Report: Cybercriminals, Not State-Sponsored Actors, Likely Behind Yahoo Breach

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The theft of 500 million Yahoo user credentials was carried out by a gang of cybercriminals based in Eastern Europe, and possibly not a “state-sponsored actor” as the company has claimed, according to a report from Arizona-based cybersecurity firm InfoArmor. The firm, which provides employee identity services and advanced threat intelligence, published the results of its investigation in a blog post on Wednesday.

InfoArmor analyzed intelligence from a variety of sources and concluded that many published accounts of the event contain significant inaccuracies.

SEE ALSO: Yahoo Says at Least 500 Million Accounts Breached in Attack

Yahoo announced the breach of 500 million user accounts last week, blaming the 2014 hack on “a state-sponsored actor.” The official statement and accompanying FAQ are directed at concerned Yahoo users, and as such no details of its internal investigation are included. Yahoo is about to be taken over by Verizon, making the disclosure even more troubling for the company.

“Unfortunately, the security community and press haven’t verified the dump and appear to be focused only on the significant number of records having @yahoo.com domain name,” according to the blog post. “For any experienced threat intelligence analyst, the price of 3 BTC (~ 1806.42 USD) for 200,000,000 Yahoo user accounts is suspiciously strange and has no rational explanation.”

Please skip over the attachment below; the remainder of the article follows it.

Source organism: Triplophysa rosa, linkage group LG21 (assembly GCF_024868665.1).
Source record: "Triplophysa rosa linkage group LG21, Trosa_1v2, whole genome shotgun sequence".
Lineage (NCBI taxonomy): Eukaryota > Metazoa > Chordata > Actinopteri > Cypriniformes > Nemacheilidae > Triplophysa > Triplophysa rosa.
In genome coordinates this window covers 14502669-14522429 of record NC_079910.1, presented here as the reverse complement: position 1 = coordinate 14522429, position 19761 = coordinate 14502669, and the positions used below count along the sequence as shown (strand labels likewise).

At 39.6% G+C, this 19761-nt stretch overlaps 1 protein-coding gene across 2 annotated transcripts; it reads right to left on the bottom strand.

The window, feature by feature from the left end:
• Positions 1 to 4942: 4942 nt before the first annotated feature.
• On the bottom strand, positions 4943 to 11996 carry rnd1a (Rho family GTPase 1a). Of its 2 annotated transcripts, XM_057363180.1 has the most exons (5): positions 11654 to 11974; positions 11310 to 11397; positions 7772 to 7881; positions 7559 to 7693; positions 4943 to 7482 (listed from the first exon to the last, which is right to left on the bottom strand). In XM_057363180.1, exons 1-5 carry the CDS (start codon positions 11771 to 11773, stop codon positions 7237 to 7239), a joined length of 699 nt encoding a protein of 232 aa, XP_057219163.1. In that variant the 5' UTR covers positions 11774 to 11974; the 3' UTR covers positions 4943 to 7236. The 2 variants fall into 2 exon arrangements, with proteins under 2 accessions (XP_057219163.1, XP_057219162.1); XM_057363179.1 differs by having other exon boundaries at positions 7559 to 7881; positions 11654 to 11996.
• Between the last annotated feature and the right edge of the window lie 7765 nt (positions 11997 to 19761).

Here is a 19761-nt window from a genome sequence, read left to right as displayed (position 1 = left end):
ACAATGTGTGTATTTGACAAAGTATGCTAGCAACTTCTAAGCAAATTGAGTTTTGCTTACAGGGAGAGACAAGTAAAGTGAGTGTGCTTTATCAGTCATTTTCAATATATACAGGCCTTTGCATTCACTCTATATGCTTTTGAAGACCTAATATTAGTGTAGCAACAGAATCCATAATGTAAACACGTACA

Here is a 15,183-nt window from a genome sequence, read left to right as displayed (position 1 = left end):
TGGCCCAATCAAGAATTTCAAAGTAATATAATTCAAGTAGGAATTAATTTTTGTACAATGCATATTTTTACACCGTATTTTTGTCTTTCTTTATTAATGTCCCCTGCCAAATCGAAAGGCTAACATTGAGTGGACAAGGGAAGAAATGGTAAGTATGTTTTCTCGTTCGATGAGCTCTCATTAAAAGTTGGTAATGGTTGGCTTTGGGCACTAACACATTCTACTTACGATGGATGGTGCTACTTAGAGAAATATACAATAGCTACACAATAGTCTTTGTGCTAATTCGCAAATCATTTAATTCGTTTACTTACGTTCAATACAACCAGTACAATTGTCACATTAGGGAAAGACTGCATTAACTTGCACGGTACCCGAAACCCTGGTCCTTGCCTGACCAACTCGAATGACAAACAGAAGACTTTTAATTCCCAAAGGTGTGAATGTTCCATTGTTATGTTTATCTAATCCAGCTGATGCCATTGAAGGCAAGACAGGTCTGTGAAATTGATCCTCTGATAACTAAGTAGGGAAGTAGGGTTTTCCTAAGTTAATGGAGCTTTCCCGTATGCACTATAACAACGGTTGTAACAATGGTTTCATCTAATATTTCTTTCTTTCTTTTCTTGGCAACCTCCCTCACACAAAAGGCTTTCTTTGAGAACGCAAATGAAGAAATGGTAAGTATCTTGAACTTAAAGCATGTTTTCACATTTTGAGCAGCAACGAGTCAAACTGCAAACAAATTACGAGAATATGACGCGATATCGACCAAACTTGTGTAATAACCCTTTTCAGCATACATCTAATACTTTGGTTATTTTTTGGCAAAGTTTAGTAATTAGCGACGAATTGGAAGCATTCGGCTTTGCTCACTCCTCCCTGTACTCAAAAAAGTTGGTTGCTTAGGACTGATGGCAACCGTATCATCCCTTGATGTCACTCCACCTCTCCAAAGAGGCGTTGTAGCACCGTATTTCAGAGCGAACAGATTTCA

The majority of the data for sale on the dark web by “peace_of_mind” and referenced above was not legitimate, InfoArmor says, but rather consisted of deleted, invalid, and nonexistent accounts. InfoArmor alleges that two actors attempting to resell data from the Yahoo breach expected to receive the stolen credentials from the real hackers after meeting certain conditions of monetization – which they were unable to do.

In the end, InfoArmor identifies two involved groups – English-speaking resellers, and a group of professional Eastern European blackhats. InfoArmor does not discount the possibility of state involvement, but rather identifies four hackers responsible for at least ten hacks, including breaches at LinkedIn, Dropbox, and MySpace. A U.S. government source familiar with Yahoo’s investigation told Fortune that there is no hard evidence yet that a state was behind the attack.

InfoArmor notes that the actual Yahoo data dump appears not to be available anywhere, and that sales have been specific to criteria like geography. The company suggests that the breach could have led to targeted attacks against U.S. government personnel.

As for Yahoo’s deal with Verizon, a statement issued by the telecom indicates that it was informed just days before the news became public, and that it will “evaluate as the investigation continues through the lens of overall Verizon interests” what course to take.

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